Pololu Blog

Welcome to the Pololu Blog, where we provide updates about what we and our customers are doing and thinking about. This blog used to be Pololu president Jan Malášek’s Engage Your Brain blog; you can view just those posts here.

New products: 10-20 AWG and 20-30 AWG wire strippers

Posted by Ben about 3 hours ago
Tags: new products
New products: 10-20 AWG and 20-30 AWG wire strippers

Inevitably, if you work with electronics long enough, you will encounter a wire that is too long, too insulated, or too connected (to the wrong thing), and while you might be able to MacGyver your way out of the situation with a pair of scissors or a suitably hardy set of teeth, nothing beats a good wire stripper. With that in mind, we set off in search of some good, basic wire strippers that would get the job done well without breaking the bank. Our favorites were a set of multi-purpose wire strippers and cutters that feature comfortably curved and cushioned grips and a nose that can be used as pliers. One version works with 10 to 20 AWG wires and another works with 20 to 30 AWG wires. (The stripping holes are labeled with the gauge of solid-core wire for which they are intended; for stranded wire, use the next larger hole.)

Wire stripper 10-20 AWG solid (12-22 AWG stranded).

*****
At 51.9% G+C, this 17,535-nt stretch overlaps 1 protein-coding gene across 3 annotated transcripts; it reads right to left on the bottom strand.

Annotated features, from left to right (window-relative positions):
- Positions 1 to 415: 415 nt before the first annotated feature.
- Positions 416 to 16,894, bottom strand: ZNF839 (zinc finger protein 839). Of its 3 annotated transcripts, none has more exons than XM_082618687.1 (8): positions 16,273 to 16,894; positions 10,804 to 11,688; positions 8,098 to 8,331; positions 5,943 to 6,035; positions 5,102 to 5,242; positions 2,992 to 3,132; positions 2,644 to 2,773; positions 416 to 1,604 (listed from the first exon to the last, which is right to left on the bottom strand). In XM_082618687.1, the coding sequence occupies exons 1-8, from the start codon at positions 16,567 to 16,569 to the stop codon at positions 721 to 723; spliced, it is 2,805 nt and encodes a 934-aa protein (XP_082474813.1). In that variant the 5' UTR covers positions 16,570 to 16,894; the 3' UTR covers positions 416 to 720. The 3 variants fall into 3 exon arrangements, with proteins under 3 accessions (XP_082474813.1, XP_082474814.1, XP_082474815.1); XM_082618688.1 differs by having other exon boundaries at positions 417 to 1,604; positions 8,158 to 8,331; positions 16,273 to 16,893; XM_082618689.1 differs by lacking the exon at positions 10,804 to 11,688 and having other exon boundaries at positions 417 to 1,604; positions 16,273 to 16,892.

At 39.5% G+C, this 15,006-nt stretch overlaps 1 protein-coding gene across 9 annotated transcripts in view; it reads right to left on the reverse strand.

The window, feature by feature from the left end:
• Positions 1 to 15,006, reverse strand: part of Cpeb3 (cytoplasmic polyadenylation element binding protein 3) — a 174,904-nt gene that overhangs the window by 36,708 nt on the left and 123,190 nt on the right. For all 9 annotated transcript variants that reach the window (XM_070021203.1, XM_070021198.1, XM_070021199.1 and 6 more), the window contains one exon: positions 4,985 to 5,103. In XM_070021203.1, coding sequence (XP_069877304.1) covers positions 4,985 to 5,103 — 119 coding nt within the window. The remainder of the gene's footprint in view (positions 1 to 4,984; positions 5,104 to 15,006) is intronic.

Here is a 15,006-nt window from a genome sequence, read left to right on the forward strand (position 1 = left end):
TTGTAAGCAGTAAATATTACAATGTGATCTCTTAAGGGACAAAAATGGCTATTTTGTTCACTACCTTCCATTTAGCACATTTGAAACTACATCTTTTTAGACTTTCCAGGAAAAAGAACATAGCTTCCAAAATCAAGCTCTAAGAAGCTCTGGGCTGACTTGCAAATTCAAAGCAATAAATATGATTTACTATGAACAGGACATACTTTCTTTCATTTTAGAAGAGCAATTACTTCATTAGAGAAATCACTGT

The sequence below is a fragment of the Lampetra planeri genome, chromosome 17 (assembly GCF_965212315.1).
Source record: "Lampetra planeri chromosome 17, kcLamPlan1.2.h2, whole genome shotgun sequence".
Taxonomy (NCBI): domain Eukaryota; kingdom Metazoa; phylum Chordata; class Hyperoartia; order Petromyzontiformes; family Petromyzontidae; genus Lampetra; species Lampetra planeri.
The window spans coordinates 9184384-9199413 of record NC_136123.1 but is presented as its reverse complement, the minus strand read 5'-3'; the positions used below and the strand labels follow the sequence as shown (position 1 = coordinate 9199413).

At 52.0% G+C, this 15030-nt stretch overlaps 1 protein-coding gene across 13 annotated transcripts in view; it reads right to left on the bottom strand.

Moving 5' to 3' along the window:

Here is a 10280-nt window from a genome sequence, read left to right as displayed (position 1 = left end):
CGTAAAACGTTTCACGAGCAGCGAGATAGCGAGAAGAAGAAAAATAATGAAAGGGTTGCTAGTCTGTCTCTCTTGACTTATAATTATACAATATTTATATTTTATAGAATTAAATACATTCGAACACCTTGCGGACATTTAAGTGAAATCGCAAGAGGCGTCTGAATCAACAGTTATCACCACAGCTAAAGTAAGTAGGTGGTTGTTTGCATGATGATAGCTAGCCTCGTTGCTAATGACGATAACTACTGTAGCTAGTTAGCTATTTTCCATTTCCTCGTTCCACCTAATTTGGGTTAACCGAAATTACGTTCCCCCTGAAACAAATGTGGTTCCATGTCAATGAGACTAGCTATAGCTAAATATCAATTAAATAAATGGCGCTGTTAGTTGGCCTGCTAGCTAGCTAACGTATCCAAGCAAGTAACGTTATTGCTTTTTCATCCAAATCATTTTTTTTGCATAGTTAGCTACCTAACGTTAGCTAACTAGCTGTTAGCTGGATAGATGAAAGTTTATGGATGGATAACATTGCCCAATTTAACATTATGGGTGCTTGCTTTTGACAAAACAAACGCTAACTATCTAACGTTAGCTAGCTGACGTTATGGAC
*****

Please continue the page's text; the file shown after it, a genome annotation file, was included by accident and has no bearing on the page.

Wire stripper 20-30 AWG solid (22-32 AWG stranded).

MiniTrack three-sided tracked robot

Posted by Grant about 4 hours ago

Let’s Make Robots user rhughes posted about MiniTrack, his custom-built tracked robot that features the ability to drive on each of its three sides. It uses our 30T track set and an extra pair of our 42×19mm sprockets. The tracks are driven by a pair of medium power 150:1 micro metal gearmotors, which are controlled by a DRV8833 dual motor driver carrier. MiniTrack also uses two Sharp GP2Y0D805Z0F digital distance sensors for object avoidance:

You can find pictures of various stages of the assembly of this robot and learn what else was involved in making it inside rhughes’s post.

Get a free A-Star 32U4 Micro with orders over $100!

Posted by Paul on 22 April 2014


We recently released the A-Star 32U4 Micro, an Arduino-compatible ATmega32U4 breakout board intended to be cheap enough to go into (and stay in) almost any project. To help our customers put A-Stars in everything, we are announcing a new, limited-time offer: on any order over $100, you can get a free A-Star 32U4 Micro with coupon code FREEASTAR.

Taking advantage of this deal? What are you planning to use your A-Star for? Please tell us about your project in the comment section.

Footage from quadcopter at LVBots

Posted by Paul on 18 April 2014
Tags: lvbots

This aerial video was filmed at an LVBots meeting on a DJI Phantom 2 quadcopter.

About LVBots

LVBots is a robotics club that has been meeting at the Pololu office in Las Vegas, Nevada for almost ten years. Our meetings are open to all ages and skill levels, and everyone is encouraged to bring their projects to share – even projects that are not capable of flying hundreds of feet into the air. Do you live in the area, or are you passing through? Check out our schedule and join us!

Maker Faire demo: Simple Motor Controller and Sharp analog distance sensor

Posted by Claire on 18 April 2014


Maker Faire demo: Simple Motor Controller and Sharp analog distance sensor